Sandy was also a gifted writer for non-academic audiences, making complex philosophical ideas accessible and rendering them with literary flair. This is evident in the articles he penned in recent years for Tricycle magazine, and most notably in his novel, Maya (Wisdom Publications, 2015). The book is a beautifully rendered roman-à-clef of sorts, mirroring Sandy’s time in India, that weaves together travelogue, spiritual autobiography, and philosophical reflection. As Francisca Cho observed, “Maya is a work of the imagination that presents itself as such, and simultaneously asks the reader to ponder how such imagination differs from what we understand as reality. This playfulness connects Maya to traditional East Asian literary practices—such as the classic dream tale—that are inspired by Buddhist theories of the imagination. This is fiction writing that is as philosophical as it is creative, and which turns art into religion without the preachiness or didacticism.” Sandy went on to develop his thoughts about the inextricable conflation of illusion and reality in an article on Nāgārjuna’s fictional world (2017). Seeing Buddhist philosophy as not just another argument but rather as the appearance of argument that allows one ultimately to let go of clinging, Sandy masterfully allowed his work in both genres, in the words of Maya’s mischievous narrator, to “define the empty throne where I cannot be found.”
Sandy spent years teaching and meditating on death and dying, and when his own death was imminent, he used the opportunity to deepen his knowledge and practice—and to share his insights. Following his diagnosis this past January, Sandy dedicated the last months of his life to writing What I Don’t Know About Death. The book will be published by Wisdom Publications in 2021. His final chapter, written less than two months before his passing, concludes:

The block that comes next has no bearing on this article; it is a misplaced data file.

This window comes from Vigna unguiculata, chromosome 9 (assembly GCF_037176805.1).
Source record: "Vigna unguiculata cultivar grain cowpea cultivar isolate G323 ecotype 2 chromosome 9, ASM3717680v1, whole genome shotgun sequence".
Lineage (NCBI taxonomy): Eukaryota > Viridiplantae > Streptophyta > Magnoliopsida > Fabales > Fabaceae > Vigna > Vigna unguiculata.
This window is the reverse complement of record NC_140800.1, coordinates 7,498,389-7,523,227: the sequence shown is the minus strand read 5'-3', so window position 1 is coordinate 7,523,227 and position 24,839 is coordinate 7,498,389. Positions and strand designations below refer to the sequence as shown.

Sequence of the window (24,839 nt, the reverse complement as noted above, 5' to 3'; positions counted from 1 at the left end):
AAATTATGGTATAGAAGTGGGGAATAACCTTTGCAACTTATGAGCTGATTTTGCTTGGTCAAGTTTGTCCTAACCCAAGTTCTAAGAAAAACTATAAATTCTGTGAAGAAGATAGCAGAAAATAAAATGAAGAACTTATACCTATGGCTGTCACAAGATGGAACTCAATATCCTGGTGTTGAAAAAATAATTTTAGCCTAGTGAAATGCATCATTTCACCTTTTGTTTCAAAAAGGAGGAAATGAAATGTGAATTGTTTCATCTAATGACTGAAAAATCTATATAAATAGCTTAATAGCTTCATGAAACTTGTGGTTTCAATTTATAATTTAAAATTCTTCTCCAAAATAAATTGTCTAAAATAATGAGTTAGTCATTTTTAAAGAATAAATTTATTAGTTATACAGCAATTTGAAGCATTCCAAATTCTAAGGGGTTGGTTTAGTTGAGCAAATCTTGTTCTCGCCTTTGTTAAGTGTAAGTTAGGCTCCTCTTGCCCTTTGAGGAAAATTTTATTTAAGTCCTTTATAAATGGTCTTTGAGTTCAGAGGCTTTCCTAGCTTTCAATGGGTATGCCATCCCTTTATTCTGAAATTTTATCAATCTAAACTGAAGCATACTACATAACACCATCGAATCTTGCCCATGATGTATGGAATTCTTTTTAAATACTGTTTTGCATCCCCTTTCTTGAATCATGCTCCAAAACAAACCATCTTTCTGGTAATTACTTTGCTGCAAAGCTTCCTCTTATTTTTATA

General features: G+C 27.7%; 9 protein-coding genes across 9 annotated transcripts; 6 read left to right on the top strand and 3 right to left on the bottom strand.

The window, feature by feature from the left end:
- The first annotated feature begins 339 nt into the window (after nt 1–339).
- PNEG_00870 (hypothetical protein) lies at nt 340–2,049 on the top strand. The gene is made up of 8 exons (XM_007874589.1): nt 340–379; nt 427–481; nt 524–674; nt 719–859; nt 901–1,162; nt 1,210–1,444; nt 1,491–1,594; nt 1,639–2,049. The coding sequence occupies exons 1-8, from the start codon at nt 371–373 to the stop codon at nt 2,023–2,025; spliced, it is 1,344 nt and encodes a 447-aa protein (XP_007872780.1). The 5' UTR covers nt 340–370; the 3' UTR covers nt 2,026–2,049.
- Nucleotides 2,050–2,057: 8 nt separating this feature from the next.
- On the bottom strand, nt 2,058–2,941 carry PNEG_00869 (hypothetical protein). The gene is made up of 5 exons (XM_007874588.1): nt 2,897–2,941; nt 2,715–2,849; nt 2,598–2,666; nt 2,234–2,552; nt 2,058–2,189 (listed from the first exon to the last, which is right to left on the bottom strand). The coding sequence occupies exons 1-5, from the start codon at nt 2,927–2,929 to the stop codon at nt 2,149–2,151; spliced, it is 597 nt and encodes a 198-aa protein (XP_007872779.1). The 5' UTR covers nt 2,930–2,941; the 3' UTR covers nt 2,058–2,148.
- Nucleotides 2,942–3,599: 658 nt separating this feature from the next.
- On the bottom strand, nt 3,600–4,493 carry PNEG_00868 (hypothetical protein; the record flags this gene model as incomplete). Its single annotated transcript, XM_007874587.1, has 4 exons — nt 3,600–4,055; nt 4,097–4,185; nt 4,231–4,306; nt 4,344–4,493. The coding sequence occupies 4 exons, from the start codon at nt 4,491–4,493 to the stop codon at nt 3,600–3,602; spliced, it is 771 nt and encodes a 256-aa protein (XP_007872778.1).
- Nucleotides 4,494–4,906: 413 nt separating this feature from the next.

In order to live what is left of my life and die in peace, the wrathful deity of death is teaching me to give myself over to the human community and to a felt kinship with the nonhuman world, a world to which I have always belonged while never fully appreciating the significance of that belonging, a world where this failing body of mine is, like all bodies, a tiny, fleeting shadow in the immensity of creation. In only a few months the gestalt has shifted, and after a lifetime of study and practice of Buddhism I am only now learning, here in this prison of necessity, to release my grip on life and so to love life as it is in all its beauty and horror, to give myself over to the embrace of those infinite others, human and nonhuman—the earth in which we are rooted, teaming with beetles and grubs and worms, the grass and flowers and trees, the robin building a nest outside my window, the hawk circling high overhead, the clouds, wind, rain, and sun—all of whom have nourished and sustained me throughout this long journey home. They are in me, and I am in them. We are inseparable.
Sandy is survived by Liz, his beloved wife of thirty-five years, and their two children, Sam and Katie. He will be profoundly missed by his many students, friends, and colleagues.
Thank you for everything, Sandy.